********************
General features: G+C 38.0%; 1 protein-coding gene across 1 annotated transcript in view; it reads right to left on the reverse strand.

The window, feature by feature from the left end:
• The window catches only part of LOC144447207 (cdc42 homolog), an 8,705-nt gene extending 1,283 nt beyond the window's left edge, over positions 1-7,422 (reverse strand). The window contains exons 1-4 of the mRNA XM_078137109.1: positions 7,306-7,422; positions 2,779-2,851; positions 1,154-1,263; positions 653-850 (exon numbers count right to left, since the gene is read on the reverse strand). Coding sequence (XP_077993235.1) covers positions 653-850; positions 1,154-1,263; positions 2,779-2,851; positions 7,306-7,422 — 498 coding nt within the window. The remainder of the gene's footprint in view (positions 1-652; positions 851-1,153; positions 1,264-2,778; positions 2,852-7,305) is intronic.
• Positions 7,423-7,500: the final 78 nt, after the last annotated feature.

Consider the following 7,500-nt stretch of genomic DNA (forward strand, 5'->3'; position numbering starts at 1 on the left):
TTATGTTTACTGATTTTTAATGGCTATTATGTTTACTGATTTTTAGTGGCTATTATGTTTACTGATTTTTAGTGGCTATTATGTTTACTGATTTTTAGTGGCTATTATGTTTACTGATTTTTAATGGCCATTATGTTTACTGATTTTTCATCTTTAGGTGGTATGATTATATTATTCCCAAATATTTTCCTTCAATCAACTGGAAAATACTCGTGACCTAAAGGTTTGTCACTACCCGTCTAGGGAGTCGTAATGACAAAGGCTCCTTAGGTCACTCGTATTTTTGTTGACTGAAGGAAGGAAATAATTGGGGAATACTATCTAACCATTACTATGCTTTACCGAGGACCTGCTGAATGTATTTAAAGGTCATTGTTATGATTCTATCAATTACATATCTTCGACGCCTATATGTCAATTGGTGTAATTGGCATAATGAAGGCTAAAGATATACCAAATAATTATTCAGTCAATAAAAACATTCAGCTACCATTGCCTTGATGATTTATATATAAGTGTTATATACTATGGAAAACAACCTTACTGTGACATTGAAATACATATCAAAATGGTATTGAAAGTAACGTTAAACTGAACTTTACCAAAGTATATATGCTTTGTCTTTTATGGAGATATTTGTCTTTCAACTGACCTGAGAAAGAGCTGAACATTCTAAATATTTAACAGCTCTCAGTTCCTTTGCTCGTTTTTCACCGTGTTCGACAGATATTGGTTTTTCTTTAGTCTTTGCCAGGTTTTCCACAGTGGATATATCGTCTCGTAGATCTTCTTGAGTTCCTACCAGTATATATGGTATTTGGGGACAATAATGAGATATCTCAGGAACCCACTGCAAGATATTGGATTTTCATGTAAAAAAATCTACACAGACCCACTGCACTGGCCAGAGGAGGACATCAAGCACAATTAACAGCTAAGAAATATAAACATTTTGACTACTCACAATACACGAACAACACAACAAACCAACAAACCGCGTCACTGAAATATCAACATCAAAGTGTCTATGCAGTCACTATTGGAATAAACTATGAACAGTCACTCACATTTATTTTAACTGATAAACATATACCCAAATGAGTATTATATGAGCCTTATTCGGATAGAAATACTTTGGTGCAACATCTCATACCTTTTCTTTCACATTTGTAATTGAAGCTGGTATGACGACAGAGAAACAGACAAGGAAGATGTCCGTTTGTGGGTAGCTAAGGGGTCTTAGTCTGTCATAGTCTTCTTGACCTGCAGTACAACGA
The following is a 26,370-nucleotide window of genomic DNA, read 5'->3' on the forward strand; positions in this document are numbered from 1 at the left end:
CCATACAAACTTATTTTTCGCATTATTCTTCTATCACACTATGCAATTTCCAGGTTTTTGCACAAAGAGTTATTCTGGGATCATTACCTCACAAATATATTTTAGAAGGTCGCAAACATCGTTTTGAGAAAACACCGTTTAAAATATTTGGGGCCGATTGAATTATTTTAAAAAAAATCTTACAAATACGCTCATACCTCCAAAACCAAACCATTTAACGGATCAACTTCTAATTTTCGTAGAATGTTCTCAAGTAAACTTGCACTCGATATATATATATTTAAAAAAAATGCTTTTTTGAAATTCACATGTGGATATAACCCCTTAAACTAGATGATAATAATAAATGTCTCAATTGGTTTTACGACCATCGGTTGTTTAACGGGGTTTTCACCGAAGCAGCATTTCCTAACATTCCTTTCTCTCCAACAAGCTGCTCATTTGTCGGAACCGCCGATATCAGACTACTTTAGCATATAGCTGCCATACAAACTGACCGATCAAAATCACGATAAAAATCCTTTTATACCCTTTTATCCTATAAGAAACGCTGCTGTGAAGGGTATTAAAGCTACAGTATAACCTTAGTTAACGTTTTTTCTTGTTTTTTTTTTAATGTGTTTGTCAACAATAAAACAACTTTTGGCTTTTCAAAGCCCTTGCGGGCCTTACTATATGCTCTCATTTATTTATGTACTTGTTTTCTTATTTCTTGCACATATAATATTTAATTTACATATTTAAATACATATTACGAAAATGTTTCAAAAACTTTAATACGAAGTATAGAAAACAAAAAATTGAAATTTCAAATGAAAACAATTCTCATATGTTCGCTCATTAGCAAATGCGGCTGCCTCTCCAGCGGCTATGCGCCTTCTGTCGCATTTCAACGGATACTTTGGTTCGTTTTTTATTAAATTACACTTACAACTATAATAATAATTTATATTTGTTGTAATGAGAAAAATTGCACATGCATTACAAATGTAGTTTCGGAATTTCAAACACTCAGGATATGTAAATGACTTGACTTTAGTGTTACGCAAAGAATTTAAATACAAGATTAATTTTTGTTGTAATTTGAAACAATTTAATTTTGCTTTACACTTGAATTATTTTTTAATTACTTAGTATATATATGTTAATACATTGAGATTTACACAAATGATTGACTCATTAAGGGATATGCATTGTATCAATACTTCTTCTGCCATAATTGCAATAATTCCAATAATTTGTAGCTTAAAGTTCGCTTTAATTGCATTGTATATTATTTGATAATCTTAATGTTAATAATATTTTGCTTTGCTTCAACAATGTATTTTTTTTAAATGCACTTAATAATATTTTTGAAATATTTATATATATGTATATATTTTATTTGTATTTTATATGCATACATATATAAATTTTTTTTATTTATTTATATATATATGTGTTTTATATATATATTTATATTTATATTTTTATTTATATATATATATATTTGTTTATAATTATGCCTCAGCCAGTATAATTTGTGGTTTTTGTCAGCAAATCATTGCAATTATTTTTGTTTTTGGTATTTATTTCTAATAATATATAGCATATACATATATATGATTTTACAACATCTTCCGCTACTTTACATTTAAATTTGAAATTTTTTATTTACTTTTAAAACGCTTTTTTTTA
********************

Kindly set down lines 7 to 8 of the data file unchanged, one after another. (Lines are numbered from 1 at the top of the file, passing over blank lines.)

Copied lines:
The following is a 26,370-nucleotide window of genomic DNA, read 5'->3' on the forward strand; positions in this document are numbered from 1 at the left end:
CCATACAAACTTATTTTTCGCATTATTCTTCTATCACACTATGCAATTTCCAGGTTTTTGCACAAAGAGTTATTCTGGGATCATTACCTCACAAATATATTTTAGAAGGTCGCAAACATCGTTTTGAGAAAACACCGTTTAAAATATTTGGGGCCGATTGAATTATTTTAAAAAAAATCTTACAAATACGCTCATACCTCCAAAACCAAACCATTTAACGGATCAACTTCTAATTTTCGTAGAATGTTCTCAAGTAAACTTGCACTCGATATATATATATTTAAAAAAAATGCTTTTTTGAAATTCACATGTGGATATAACCCCTTAAACTAGATGATAATAATAAATGTCTCAATTGGTTTTACGACCATCGGTTGTTTAACGGGGTTTTCACCGAAGCAGCATTTCCTAACATTCCTTTCTCTCCAACAAGCTGCTCATTTGTCGGAACCGCCGATATCAGACTACTTTAGCATATAGCTGCCATACAAACTGACCGATCAAAATCACGATAAAAATCCTTTTATACCCTTTTATCCTATAAGAAACGCTGCTGTGAAGGGTATTAAAGCTACAGTATAACCTTAGTTAACGTTTTTTCTTGTTTTTTTTTTAATGTGTTTGTCAACAATAAAACAACTTTTGGCTTTTCAAAGCCCTTGCGGGCCTTACTATATGCTCTCATTTATTTATGTACTTGTTTTCTTATTTCTTGCACATATAATATTTAATTTACATATTTAAATACATATTACGAAAATGTTTCAAAAACTTTAATACGAAGTATAGAAAACAAAAAATTGAAATTTCAAATGAAAACAATTCTCATATGTTCGCTCATTAGCAAATGCGGCTGCCTCTCCAGCGGCTATGCGCCTTCTGTCGCATTTCAACGGATACTTTGGTTCGTTTTTTATTAAATTACACTTACAACTATAATAATAATTTATATTTGTTGTAATGAGAAAAATTGCACATGCATTACAAATGTAGTTTCGGAATTTCAAACACTCAGGATATGTAAATGACTTGACTTTAGTGTTACGCAAAGAATTTAAATACAAGATTAATTTTTGTTGTAATTTGAAACAATTTAATTTTGCTTTACACTTGAATTATTTTTTAATTACTTAGTATATATATGTTAATACATTGAGATTTACACAAATGATTGACTCATTAAGGGATATGCATTGTATCAATACTTCTTCTGCCATAATTGCAATAATTCCAATAATTTGTAGCTTAAAGTTCGCTTTAATTGCATTGTATATTATTTGATAATCTTAATGTTAATAATATTTTGCTTTGCTTCAACAATGTATTTTTTTTAAATGCACTTAATAATATTTTTGAAATATTTATATATATGTATATATTTTATTTGTATTTTATATGCATACATATATAAATTTTTTTTATTTATTTATATATATATGTGTTTTATATATATATTTATATTTATATTTTTATTTATATATATATATATTTGTTTATAATTATGCCTCAGCCAGTATAATTTGTGGTTTTTGTCAGCAAATCATTGCAATTATTTTTGTTTTTGGTATTTATTTCTAATAATATATAGCATATACATATATATGATTTTACAACATCTTCCGCTACTTTACATTTAAATTTGAAATTTTTTATTTACTTTTAAAACGCTTTTTTTTA